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7 Tips For Safe Driving in The Rain

7 Tips For Safe Driving in The Rain

70% of weather-related crashes happen because of wet roads. You don’t have to be a statistic. As your drive in the rain, there are safety precautions within your control that you can take. To decrease your chances of getting into an accident during rain, drivers should heed the following advice.

Be Mindful of The Weather Everyday

Of the safe weather driving tips, this is a basic one, but it’s essential. You don’t want to get caught off guard in a downpour. When you’re expecting rain, you might amend your route, leave earlier than usual, or take public transportation to keep yourself safe.

Avoid Driving in Rain Altogether

If possible, avoid driving in rainy weather. Can you take public transportation to get to your destination? If yes, you should do so. If you can reschedule your plans, go for it. For example, if you’re running an errand, wait another day or at least until the rain stops.

Keep Your Vehicle Well Maintained

Your car must be in tip-top shape at all times just in case you run into wet weather. That way, your car is dependable when it’s raining. Don’t ever skip out or hold off on car maintenance visits. Check your vehicle periodically to ensure fluids are optimal and equipment isn’t worn.


Your tires are essential to driving in the rain safely. They have grooves that displace water, so your tires maintain traction with the road. When tires lose traction with the road, your vehicle is at risk of hydroplaning. When a vehicle hydroplanes, the tires skid on top of the water, making the car uncontrollable.

The inflation of your tires is crucial too because it helps with traction and wear. You want them to last as long as possible and pump water efficiently. Speaking of wear, rotate your tires about every 6,000 miles.

Windshield wipers

Visibility is vital during a downpour. Your car’s windshield wipers make visibility possible if they are working correctly. Be sure to change your windshield wipers every 6-12 months.

Turn on Your Headlights

As you know, rain obstructs your visibility, so help other drivers see you on the road by turning on your headlights. It is the law to turn on headlights even if it is misting in some states. Remember not to turn on your brights.

Pay Attention to The Road

When the weather is bad, you have to be extra aware of what is happening around you. Follow these essential distracted driving tips.

  • Avoid using your phone
  • Avoid eating
  • Avoid multitasking

Drive Slow

Oil leaks from cars and when it rains, the road becomes extra slick. Because the road is wet and there’s oil on the ground, drive slow. Driving too fast makes the perfect conditions for hydroplaning.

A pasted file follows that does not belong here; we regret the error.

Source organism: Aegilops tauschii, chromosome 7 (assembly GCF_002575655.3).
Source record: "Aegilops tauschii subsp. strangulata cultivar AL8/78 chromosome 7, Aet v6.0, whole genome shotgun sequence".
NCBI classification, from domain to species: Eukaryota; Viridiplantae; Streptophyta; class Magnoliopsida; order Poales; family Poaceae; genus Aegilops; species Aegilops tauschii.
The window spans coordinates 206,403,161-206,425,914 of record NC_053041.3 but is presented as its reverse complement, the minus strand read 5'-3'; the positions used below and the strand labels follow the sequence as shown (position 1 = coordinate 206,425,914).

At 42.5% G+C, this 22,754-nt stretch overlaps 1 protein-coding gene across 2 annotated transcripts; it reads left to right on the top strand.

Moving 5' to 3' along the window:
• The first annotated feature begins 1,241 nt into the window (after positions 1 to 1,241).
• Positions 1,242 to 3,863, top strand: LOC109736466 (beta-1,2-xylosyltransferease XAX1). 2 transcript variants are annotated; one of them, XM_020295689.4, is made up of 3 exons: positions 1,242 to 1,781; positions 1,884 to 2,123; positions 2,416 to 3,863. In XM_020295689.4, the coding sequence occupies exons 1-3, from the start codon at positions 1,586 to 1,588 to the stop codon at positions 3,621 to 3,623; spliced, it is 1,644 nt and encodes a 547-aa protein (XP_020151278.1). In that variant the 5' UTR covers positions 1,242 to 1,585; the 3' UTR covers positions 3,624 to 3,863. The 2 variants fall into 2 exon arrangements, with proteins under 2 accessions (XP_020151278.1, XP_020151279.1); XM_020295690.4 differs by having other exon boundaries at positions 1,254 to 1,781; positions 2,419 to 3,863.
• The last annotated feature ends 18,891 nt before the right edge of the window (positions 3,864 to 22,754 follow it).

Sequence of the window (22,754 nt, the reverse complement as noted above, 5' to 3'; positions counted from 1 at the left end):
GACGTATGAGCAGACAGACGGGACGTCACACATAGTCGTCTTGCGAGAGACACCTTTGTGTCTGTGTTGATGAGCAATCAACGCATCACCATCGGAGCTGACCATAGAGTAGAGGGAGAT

The speed limit is recommended under normal, dry conditions. When it rains, you should drive under the speed limit. Depending on how heavy the rain is, drive as much as 10 under the speed limit. Drivers can always go around you.

Do not drive with cruise control in the rain. This is dangerous because you need to have control of your vehicle. If your car hydroplanes, you need the ability to slow the car down by removing your foot from the gas or gently applying the brakes.

Give The Driver Infront of You Space

Have at least five seconds of reaction time between you and the car in front of you. You need extra stopping room in the rain because the road is wet. You don’t want to hit the driver in front of you and have to file a claim.

Avoid Puddles

If you see a puddle go around it if you can. If you can’t see the street markings, it may be too deep for driving. Water could get into the engine if the water is too high or a car passes you.

Know How to Drive in a Skid

A skid could happen in an instant, and drivers should know what to do.

Do the following to regain control of your car in a skid:

  • Stay calm and don’t panic
  • Never brake aggressively, or jerk the steering wheel
  • Ride it out
  • Keep both hands on the steering wheel
  • Steer in the direction of the skid if your rear wheels veer to one side (this keep your vehicle straight)
  • Gently decelerate by taking your foot off the gas, brake, or clutch
  • If you have an anti-lock braking system (ABS), gently brake normally
  • If you do not have ABS, gently pump your brake pedal
  • When you feel your tires regain traction, gently decelerate
  • Continue driving or pull over to a safe location to regain your composure

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